• jphenix2002 4 years ago

      Fortunately in a pitcher-friendly park.

      If I were dombrowski I would consider Podsednik. Detroit could use a little speed, the lefty bat and he would be a great backup/platoon outfielder. Convincing him to be a backup would be difficult, but between Raburn’s slow starts, Magglio’s injury concerns, and each outfielder needing the occasional day off, I think Detroit could work him into the lineup often enough to keep him satisfied.

  9. Duncan had Penny throwing a splitter last year. His FB pct went from 71 per cent fastballs to 46 per cent, with the balance being splitters. His ground ball percentage rose to 52%, and he used to be a fly ball pitcher. His velocity on the FB has never been higher, averaging 94. He seems to have reinvented himself. If he can just stay healthy, he could be a real bargain. I hope he makes that six million.

    • No, Duncan reinvented him.

      The only thing Brad Penny could reinvent is how to starve a family during Thanksgiving.

  10. Duncan had Penny throwing a splitter last year. His FB pct went from 71 per cent fastballs to 46 per cent, with the balance being splitters. His ground ball percentage rose to 52%, and he used to be a fly ball pitcher. His velocity on the FB has never been higher, averaging 94. He seems to have reinvented himself. If he can just stay healthy, he could be a real bargain. I hope he makes that six million.

  11. bobbybauer 4 years ago

    Anyone thinking this opens the door for the Mets to either sign Jeremy Bonderman or trade for Armando Galarraga in Spring Training?

  12. TwinsVet 4 years ago

    I know Detroit fans are gonna jump me for this, and I really don’t mean to look bias…

    But I’m dissappointed with DZ’s offseason. Detroit had huge money to play with. What’d they do? Kept Magglio (now a year older), added Vic (who’s value is highly debated once he comes out from behind the plate), and added Penny (far from a top-of-the-rotation guy).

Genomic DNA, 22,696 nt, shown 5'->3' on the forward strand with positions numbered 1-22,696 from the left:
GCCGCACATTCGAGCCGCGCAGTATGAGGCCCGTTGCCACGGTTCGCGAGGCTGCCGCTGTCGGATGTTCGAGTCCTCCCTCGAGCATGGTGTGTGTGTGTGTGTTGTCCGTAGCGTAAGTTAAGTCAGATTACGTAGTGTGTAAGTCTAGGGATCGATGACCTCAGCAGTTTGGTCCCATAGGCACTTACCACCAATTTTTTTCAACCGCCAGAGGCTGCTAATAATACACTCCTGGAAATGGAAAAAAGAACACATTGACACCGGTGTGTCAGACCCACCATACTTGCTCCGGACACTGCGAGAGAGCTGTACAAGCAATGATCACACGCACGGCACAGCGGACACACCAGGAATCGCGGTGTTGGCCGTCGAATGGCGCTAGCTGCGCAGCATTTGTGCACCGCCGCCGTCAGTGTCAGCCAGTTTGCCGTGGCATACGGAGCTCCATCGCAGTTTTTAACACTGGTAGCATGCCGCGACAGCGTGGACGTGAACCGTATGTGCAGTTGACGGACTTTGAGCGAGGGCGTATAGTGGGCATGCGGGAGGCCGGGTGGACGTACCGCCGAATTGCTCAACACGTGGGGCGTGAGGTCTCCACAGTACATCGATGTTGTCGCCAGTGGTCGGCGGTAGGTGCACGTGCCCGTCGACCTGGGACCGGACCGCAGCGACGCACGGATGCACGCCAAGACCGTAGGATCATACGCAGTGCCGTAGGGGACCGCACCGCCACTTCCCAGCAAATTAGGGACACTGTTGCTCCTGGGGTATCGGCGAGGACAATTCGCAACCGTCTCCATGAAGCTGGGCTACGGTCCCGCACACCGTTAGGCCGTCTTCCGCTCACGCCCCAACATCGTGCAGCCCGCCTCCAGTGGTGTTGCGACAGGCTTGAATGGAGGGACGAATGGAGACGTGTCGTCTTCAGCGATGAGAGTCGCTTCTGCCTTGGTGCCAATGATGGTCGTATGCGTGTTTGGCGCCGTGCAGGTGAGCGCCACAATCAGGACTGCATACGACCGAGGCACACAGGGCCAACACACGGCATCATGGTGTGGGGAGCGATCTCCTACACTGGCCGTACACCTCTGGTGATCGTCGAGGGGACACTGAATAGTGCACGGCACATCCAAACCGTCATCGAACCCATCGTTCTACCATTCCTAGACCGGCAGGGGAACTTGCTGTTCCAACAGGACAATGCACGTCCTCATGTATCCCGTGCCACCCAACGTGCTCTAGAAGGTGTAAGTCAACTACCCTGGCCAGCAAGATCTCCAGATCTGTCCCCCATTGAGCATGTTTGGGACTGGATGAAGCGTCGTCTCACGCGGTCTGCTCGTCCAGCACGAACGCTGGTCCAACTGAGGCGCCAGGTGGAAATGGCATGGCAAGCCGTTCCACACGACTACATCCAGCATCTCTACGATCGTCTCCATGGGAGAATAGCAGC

I expected Detroit to go into 2011 with a Werth/Crawford/Lee/Beltre in their lineup. Somebody who really puts them over the top, and makes them the AL Central favorites. As it is now, I don’t think anyone can make a clear case they’re even improved from last year.

    • disgustedcubfan 4 years ago

      You forgot Benoit who will help the pen, but I agree. I thought they would land one of the big dogs.
      I wish the Twins would do something. Is the plan to use Kubel as the everyday DH and Casilla at short?
      I read Twins fans on this sight say “don’t worry- everything will work out- it always does for the Twins- Gardy will figure it out this spring”
      I would rather Minnesota sign a player or two than engage in blind optimism.

    • verlander 4 years ago

      As a Tigers fan, I’m not disappointed. Would I have been happy with one of the four you listed? Sure. But it was never going to happen. Werth and Crawford wanted too much money and/or years. Lee went for comfort. And the Tigers had no use for Beltre after resigning Inge. (Don’t get me started on Inge. It is what it is.)

    • verlander 4 years ago

      As a Tigers fan, I’m not disappointed. Would I have been happy with one of the four you listed? Sure. But it was never going to happen. Werth and Crawford wanted too much money and/or years. Lee went for comfort. And the Tigers had no use for Beltre after resigning Inge. (Don’t get me started on Inge. It is what it is.)

    • Detroit’s main needs was bullpen pitching and hitters who could drive in runs. They were top 5 last year in the AL in hitting and if you notice, they didn’t lose momentum until Magglio went out with injury. Was bringing him back their main interest? No, but going after any one of those big name players would have tore up their chances to attend to their other needs with real free agent talent.

      Magglio is a year older, but he’s healed and it was a freak injury for his career. Chances are he should be fine and will DH whenever Martinez is catching. What Martinez represents is dependable hitting and RBI’s and he can be the missing piece to the puzzle.

      The Tigers weren’t that far off last year. Rookies needed more maturing and they needed a better free agent option than Damon, but they picked him up when it came to be February and they realized they didn’t do anything substantial in the offseason. For a last ditch effort, he panned out as expected.

Leave a Reply